When an Iraqi offers to do physical labour (in this case, hauling computers, monitors, and heavy-ass UPS upstairs), it stands out. During this entire install, not one person has offered to carry equipment, no matter how eager they were to have that machine working on their desk. So our Navy Chief that we have along as military escort and liaison started asking hard questions about where all the peripherals for those computers were- keyboards, mice etc. After much chinese-firedrill-like scrambling, some equipment that doesn't look much like ours was produced. Conclusion: this guy didn't want us to see how depleted his inventory is- the rest of it probably being in some haji-mart outside the wire. There wasn't time to pursue the issue further, but the Chief will be reporting the discrepancy up the chain, for all the good that will do.

    Iraqis have already developed a cargo cult, more or less. They are all about getting as much as they canout of us, on an individual level. I'm told there is 8 billion dollars sitting at the MoD for military infrastructure alone, but every time they can get coalition to pay for something, they do.

    The other day, an Iraqi police came up to me and started babbling in really badly broken English. Being me, I tried to understand what he was talking about. He was trying to get me to give him bullets from my clip. He had a nearly full clip, and I don't have re-supply out here, but he wanted me to give him some. I would wager that sometime inthe past, GI's werehanding out bullets to IP (Iraqi Police) like candy andhe just wanted some more. Cargo Cult. Well, I told him no, but he wouldn't stop bugging me. FInally I was able to leave the area, but when I came back about anhour later he tried again.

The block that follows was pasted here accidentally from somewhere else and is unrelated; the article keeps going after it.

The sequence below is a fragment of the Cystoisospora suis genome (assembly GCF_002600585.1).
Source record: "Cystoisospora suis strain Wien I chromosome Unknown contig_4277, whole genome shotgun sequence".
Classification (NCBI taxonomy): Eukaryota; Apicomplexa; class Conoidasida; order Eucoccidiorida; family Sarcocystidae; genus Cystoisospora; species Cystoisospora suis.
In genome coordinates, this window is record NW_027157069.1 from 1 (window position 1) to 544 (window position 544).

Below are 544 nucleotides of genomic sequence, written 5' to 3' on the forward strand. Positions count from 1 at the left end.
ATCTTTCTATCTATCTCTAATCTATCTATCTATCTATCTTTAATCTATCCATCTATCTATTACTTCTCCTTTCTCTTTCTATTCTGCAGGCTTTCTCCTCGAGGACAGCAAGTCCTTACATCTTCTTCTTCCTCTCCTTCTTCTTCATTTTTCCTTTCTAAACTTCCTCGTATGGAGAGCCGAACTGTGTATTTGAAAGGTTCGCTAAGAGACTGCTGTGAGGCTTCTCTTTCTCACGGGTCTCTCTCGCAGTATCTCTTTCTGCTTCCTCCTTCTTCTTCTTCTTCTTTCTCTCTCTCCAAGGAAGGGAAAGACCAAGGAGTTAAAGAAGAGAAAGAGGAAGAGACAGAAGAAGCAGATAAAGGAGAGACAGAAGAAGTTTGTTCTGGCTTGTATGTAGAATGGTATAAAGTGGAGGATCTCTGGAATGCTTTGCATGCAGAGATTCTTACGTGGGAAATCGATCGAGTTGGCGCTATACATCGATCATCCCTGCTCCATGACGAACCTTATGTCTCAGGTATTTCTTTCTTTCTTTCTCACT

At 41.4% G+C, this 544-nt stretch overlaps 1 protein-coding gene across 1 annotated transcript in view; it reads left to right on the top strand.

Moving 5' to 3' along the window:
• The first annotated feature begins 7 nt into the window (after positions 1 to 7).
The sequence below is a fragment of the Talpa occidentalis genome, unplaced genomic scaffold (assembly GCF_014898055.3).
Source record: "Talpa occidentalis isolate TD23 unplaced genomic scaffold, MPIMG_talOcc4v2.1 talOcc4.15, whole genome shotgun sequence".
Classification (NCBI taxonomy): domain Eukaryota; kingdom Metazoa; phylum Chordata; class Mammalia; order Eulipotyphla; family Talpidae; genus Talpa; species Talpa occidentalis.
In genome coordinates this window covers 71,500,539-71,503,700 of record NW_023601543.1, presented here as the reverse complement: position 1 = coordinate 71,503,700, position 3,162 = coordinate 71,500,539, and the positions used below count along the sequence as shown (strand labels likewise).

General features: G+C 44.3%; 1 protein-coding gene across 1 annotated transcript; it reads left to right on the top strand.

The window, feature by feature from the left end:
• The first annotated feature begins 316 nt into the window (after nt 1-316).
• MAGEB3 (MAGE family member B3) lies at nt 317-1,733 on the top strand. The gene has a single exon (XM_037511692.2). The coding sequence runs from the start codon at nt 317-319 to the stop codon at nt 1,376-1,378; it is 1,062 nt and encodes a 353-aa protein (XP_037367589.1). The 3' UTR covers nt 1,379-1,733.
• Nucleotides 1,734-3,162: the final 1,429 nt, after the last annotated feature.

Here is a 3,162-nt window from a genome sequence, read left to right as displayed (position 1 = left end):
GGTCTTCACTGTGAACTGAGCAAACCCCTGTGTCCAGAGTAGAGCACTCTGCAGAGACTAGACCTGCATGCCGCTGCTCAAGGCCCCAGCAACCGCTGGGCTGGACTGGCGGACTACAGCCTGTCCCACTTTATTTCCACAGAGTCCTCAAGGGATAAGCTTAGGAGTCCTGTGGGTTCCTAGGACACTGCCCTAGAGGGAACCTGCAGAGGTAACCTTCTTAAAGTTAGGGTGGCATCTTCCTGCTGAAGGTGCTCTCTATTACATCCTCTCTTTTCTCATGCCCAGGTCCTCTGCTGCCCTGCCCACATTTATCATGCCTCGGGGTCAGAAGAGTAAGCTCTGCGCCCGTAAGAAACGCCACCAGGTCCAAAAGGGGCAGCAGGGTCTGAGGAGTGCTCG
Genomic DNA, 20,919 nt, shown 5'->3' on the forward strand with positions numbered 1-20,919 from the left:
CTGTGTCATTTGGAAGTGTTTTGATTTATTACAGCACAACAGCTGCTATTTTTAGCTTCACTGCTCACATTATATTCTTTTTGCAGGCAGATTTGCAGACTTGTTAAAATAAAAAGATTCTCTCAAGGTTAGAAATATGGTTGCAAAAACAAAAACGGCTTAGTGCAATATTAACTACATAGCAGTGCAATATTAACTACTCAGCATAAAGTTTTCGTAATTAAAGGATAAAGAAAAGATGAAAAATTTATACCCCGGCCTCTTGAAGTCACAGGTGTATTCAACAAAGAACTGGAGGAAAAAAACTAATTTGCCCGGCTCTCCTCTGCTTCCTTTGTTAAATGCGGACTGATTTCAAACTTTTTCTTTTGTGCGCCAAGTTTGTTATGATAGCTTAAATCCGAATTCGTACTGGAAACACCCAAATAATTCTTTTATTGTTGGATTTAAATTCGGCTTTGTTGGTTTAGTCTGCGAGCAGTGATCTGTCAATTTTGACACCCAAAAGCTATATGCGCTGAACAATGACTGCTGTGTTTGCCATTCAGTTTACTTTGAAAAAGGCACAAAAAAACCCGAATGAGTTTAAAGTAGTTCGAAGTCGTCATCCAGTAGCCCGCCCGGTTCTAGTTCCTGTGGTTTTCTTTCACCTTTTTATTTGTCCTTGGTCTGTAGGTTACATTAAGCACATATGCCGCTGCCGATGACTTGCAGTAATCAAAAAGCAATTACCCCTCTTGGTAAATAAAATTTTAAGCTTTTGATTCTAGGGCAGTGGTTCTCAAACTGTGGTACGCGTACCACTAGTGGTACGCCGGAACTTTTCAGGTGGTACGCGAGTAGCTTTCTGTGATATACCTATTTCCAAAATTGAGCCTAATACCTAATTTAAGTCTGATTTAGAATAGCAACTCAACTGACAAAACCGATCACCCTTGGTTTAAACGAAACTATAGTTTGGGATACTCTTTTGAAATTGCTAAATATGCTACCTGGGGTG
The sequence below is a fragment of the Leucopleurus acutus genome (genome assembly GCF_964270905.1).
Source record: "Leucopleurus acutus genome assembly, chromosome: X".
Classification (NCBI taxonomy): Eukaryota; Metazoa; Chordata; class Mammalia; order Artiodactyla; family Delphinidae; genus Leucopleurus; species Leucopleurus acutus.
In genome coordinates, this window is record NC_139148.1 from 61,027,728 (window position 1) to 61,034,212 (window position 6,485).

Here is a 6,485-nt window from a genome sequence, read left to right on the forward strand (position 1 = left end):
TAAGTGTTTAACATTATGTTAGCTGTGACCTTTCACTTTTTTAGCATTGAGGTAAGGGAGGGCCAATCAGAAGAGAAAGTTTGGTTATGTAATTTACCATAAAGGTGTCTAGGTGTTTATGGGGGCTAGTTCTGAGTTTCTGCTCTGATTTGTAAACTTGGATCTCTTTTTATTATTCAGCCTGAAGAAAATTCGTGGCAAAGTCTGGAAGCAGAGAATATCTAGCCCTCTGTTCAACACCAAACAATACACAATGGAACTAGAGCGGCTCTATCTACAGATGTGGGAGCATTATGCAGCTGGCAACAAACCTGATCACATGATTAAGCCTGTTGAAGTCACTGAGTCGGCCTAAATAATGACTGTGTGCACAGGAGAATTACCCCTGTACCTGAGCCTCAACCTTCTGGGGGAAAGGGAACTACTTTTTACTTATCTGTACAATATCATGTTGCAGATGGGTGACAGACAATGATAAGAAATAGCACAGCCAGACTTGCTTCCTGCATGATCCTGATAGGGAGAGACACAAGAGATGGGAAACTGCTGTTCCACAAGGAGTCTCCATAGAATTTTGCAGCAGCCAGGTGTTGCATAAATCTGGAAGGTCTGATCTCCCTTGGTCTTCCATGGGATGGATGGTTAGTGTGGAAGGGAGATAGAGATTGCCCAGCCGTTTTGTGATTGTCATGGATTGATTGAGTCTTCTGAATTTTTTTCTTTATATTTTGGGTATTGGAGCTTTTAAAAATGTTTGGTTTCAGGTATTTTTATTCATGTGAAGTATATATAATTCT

These guys are not afraid to ask for, really to beg for, anything that they can get. There doesn't seem to be any shame. But they don't take good care of theirown, either. They'll leave guys standing guard post in the sun all day without even resupplying water. I don't know if that is because they don't care, because they just aren't organized and proactive enough to plan a schedule of guardpost checks, or a combination.

    There's NO planning here. These guys know that we're coming on a certain date, and yet they'll still take off and leave no keys behind. It's not that they don't want what we've got- in fact, getting their network is really inportant to them. They just don't trust anyone else with their keys, even in the military, and they don't think about anything that is not immediate. By immediate, I mean someone standing there requesting a key. Immediate in the most immediate sense of the word. We give thempaperwork to complete (user agreements) that spell out the terms of the network, and it takes DAYS to get them turned back in, with constant hounding on our part. This is partly because no Iraqi will willingly write down any of his personal information, but partly because nothing gets done until it's crisis time. Then when it doesn't get accomplished, it's not because some lazy bastard procrastinated, it's Inshallah.